Dolce Farm and Orchards started for owners, now thriving business

With a quick “sheep, sheep, sheep,” 15 wooly Icelandic creatures come running. The others, in a separate pasture, turn their heads, but continue feasting on their morning meal. As the “ladies” approach, Anne Brown points out the varying coat colors. They range from shades of black and brown to red and cream, with varied patterns within SETH GORDON - Many uses -- From Anne and Kevin Brown's flock of 25 Icelandic sheep, Dolce Farm and Orchards sells raw wool, roving, pelts, meat and sometimes the entire sheep

“They come in different colors and patterns, some have horns and some don’t. They’re very curious and intelligent sheep,” said Brown, who owns Dolce Farm and Orchards.

She and her husband Kevin have had their farm for more than 10 years, and although the different products they offer have changed, the one constant has been Icelandic sheep.

From her flock of 25, she sells raw wool, roving, pelts, meat and sometimes the entire sheep.

“I sell raw fleeces because a lot of spinners or people that craft like to go from the very beginning of the process, they like to process from start to finish,” she said. “I send a lot out for roving. It’s already washed (and formed into a rope) so all you have to do is spin.”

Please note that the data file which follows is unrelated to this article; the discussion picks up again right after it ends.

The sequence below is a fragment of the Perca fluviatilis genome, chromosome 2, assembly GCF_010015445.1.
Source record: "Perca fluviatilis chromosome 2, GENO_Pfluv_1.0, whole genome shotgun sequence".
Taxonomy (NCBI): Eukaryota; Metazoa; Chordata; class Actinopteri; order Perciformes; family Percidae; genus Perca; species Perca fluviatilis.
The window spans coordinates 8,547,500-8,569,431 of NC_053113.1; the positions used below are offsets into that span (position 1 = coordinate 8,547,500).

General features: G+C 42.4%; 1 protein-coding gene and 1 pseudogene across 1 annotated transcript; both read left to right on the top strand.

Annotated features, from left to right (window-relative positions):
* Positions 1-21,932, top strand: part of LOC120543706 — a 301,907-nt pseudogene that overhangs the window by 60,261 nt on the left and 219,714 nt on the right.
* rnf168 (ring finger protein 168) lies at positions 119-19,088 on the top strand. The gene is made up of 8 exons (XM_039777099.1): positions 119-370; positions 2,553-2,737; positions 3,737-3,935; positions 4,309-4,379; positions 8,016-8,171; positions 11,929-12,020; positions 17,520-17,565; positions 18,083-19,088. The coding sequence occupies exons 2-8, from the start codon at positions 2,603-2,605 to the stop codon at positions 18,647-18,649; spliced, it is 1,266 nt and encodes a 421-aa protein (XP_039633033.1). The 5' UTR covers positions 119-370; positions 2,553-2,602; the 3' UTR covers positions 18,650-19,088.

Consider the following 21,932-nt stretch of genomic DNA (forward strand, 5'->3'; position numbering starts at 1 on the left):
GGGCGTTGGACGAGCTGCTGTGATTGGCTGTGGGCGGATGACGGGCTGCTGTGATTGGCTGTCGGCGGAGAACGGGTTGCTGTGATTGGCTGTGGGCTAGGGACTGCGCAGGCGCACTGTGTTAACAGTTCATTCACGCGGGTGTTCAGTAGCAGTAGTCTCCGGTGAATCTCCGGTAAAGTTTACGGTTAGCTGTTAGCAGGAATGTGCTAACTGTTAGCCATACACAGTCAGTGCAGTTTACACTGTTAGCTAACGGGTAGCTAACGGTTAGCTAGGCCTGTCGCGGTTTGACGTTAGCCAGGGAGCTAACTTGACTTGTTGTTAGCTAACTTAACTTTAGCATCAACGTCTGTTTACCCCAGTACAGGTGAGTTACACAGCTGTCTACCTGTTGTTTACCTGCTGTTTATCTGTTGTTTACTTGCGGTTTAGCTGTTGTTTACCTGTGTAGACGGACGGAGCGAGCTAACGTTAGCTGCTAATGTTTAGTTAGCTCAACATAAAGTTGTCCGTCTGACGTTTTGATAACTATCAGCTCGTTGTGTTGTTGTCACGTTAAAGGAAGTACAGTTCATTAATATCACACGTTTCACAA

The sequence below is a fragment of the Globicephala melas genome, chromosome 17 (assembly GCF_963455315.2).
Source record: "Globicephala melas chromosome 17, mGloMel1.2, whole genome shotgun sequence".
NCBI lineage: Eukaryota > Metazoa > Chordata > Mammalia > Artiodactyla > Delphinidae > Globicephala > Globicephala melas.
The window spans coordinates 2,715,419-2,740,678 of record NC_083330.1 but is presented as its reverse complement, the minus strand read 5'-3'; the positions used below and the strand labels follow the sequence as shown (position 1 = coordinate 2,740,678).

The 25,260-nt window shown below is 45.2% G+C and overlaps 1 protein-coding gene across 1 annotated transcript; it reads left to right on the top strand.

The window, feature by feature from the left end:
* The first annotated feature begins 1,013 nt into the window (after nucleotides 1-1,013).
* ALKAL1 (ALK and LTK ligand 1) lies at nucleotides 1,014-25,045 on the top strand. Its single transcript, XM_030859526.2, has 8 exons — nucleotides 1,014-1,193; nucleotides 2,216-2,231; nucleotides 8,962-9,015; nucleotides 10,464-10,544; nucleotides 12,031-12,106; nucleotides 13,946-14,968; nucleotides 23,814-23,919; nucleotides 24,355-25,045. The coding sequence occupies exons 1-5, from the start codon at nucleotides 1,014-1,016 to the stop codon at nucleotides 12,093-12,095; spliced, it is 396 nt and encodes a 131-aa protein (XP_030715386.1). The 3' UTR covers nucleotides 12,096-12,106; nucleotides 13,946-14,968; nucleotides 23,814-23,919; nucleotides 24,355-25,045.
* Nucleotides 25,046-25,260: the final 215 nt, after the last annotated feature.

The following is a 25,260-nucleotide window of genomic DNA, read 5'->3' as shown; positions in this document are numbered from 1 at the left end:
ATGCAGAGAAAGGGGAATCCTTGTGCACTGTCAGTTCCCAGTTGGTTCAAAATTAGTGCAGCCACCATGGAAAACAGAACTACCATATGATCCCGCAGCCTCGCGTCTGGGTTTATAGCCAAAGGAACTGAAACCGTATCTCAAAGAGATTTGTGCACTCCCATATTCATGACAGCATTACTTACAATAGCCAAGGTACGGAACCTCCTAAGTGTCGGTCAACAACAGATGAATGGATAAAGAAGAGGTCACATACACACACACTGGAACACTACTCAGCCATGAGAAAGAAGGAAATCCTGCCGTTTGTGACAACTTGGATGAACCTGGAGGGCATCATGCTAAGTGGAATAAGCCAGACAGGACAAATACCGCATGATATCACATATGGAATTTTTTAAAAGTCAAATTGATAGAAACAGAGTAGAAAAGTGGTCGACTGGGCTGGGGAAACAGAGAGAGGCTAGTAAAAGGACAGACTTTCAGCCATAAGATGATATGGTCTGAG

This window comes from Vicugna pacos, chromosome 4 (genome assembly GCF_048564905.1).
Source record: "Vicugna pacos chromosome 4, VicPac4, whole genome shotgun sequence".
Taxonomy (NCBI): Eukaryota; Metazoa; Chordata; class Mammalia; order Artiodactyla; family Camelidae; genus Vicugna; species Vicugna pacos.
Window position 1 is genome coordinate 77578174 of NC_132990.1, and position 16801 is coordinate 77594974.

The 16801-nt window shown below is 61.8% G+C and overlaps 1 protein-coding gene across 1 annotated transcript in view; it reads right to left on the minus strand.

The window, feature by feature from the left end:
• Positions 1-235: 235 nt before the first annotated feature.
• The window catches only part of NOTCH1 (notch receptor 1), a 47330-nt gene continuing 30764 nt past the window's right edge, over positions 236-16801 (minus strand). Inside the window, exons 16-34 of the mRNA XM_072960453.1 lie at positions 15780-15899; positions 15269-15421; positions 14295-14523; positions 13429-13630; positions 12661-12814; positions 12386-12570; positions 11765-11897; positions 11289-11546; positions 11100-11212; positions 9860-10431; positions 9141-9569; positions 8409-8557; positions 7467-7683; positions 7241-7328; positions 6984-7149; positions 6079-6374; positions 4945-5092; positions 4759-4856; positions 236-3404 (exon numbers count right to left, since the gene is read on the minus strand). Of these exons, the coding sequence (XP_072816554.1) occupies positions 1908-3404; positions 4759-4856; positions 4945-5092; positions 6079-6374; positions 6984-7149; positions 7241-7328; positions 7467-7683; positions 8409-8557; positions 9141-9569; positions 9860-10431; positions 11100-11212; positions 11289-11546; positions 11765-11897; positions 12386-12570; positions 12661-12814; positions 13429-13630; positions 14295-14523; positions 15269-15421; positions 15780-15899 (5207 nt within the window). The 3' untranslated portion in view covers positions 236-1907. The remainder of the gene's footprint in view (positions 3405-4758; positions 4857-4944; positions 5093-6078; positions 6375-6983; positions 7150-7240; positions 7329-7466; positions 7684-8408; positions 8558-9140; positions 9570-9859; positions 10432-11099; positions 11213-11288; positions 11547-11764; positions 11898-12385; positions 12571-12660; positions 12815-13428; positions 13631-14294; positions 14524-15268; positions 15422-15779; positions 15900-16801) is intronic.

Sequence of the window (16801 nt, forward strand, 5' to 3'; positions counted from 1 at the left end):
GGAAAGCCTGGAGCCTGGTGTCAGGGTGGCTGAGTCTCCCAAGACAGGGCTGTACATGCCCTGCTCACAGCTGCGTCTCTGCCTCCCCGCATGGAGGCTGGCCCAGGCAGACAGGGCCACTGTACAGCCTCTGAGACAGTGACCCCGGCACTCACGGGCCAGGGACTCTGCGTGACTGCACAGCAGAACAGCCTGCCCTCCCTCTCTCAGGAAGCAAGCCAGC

Although she’s been selling the wool for years, she said she got the sheep for herself.

“It’s like, what do you like to do? Well I’ve always liked to eat lamb and knit so I thought well I can learn to spin, but what kind of sheep am I going to get?” Brown said. “So I spun 15 different kinds and I really liked Icelandic.”

That’s how she came to have 50 Delaware chickens, grapes, assorted berries and hazelnuts as well.

“Then I thought, well we like eggs, so maybe we should get chickens. We tried lavender, but that was a lot of work so we were not so interested in that,” she said. “We thought maybe we would plant olive trees, but then it got to be 10 degrees and a lot of them died. So then we thought, well maybe we’ll try hazelnuts instead. So you just try different things that might be of interest.”

by: SETH GORDON - Spun -- Anne Brown sells raw wool that has become popular with local spinners.While parts of the farm are still developing, like the hazelnut orchards, selling eggs and jam has kept the farm busy of late.

“I have people driving great distances to come and get them,” she said. “The eggs just really have a wonderful flavor.”

As do her jams, which she said she likes to experiment with since she produces such small batches. Some flavors include caramelized pear, golden raspberry and apple butter.

But the most noticeable aspect of the farm is still the sheep, and three Pygora goats.

“They’re naughtypants,” she said.

To learn more about Dolce Farms, or purchase wool, visit or

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